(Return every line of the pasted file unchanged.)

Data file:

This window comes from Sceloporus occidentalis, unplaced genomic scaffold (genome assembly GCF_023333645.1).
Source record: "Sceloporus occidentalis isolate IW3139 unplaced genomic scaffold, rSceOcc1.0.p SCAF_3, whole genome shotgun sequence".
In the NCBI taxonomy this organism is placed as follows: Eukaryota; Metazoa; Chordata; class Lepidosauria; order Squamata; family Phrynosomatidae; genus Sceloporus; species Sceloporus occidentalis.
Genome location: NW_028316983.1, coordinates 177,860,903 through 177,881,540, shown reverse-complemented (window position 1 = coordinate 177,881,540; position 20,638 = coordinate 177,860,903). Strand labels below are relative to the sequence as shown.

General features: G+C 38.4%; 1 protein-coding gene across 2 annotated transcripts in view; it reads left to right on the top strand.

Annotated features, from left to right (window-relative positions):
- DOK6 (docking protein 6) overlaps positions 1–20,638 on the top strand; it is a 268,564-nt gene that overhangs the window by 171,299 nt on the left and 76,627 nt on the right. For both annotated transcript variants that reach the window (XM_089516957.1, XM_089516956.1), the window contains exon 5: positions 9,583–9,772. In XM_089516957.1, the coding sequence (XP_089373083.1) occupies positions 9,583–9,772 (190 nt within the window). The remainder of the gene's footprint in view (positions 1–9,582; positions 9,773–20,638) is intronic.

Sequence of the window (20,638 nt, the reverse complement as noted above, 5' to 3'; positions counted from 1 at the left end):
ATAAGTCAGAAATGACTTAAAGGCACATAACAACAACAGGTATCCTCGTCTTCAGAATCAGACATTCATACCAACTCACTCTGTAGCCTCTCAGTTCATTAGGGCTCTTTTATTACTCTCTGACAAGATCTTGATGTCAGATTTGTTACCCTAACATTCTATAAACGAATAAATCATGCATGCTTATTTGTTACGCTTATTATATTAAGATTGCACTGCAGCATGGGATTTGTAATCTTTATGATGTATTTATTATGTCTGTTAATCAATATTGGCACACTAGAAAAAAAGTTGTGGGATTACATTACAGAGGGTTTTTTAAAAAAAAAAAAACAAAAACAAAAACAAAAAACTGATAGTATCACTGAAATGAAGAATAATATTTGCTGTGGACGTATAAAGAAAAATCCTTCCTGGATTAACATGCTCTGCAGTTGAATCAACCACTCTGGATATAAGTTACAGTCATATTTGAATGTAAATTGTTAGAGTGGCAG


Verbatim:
This window comes from Sceloporus occidentalis, unplaced genomic scaffold (genome assembly GCF_023333645.1).
Source record: "Sceloporus occidentalis isolate IW3139 unplaced genomic scaffold, rSceOcc1.0.p SCAF_3, whole genome shotgun sequence".
In the NCBI taxonomy this organism is placed as follows: Eukaryota; Metazoa; Chordata; class Lepidosauria; order Squamata; family Phrynosomatidae; genus Sceloporus; species Sceloporus occidentalis.
Genome location: NW_028316983.1, coordinates 177,860,903 through 177,881,540, shown reverse-complemented (window position 1 = coordinate 177,881,540; position 20,638 = coordinate 177,860,903). Strand labels below are relative to the sequence as shown.

General features: G+C 38.4%; 1 protein-coding gene across 2 annotated transcripts in view; it reads left to right on the top strand.

Annotated features, from left to right (window-relative positions):
- DOK6 (docking protein 6) overlaps positions 1–20,638 on the top strand; it is a 268,564-nt gene that overhangs the window by 171,299 nt on the left and 76,627 nt on the right. For both annotated transcript variants that reach the window (XM_089516957.1, XM_089516956.1), the window contains exon 5: positions 9,583–9,772. In XM_089516957.1, the coding sequence (XP_089373083.1) occupies positions 9,583–9,772 (190 nt within the window). The remainder of the gene's footprint in view (positions 1–9,582; positions 9,773–20,638) is intronic.

Sequence of the window (20,638 nt, the reverse complement as noted above, 5' to 3'; positions counted from 1 at the left end):
ATAAGTCAGAAATGACTTAAAGGCACATAACAACAACAGGTATCCTCGTCTTCAGAATCAGACATTCATACCAACTCACTCTGTAGCCTCTCAGTTCATTAGGGCTCTTTTATTACTCTCTGACAAGATCTTGATGTCAGATTTGTTACCCTAACATTCTATAAACGAATAAATCATGCATGCTTATTTGTTACGCTTATTATATTAAGATTGCACTGCAGCATGGGATTTGTAATCTTTATGATGTATTTATTATGTCTGTTAATCAATATTGGCACACTAGAAAAAAAGTTGTGGGATTACATTACAGAGGGTTTTTTAAAAAAAAAAAAACAAAAACAAAAACAAAAAACTGATAGTATCACTGAAATGAAGAATAATATTTGCTGTGGACGTATAAAGAAAAATCCTTCCTGGATTAACATGCTCTGCAGTTGAATCAACCACTCTGGATATAAGTTACAGTCATATTTGAATGTAAATTGTTAGAGTGGCAG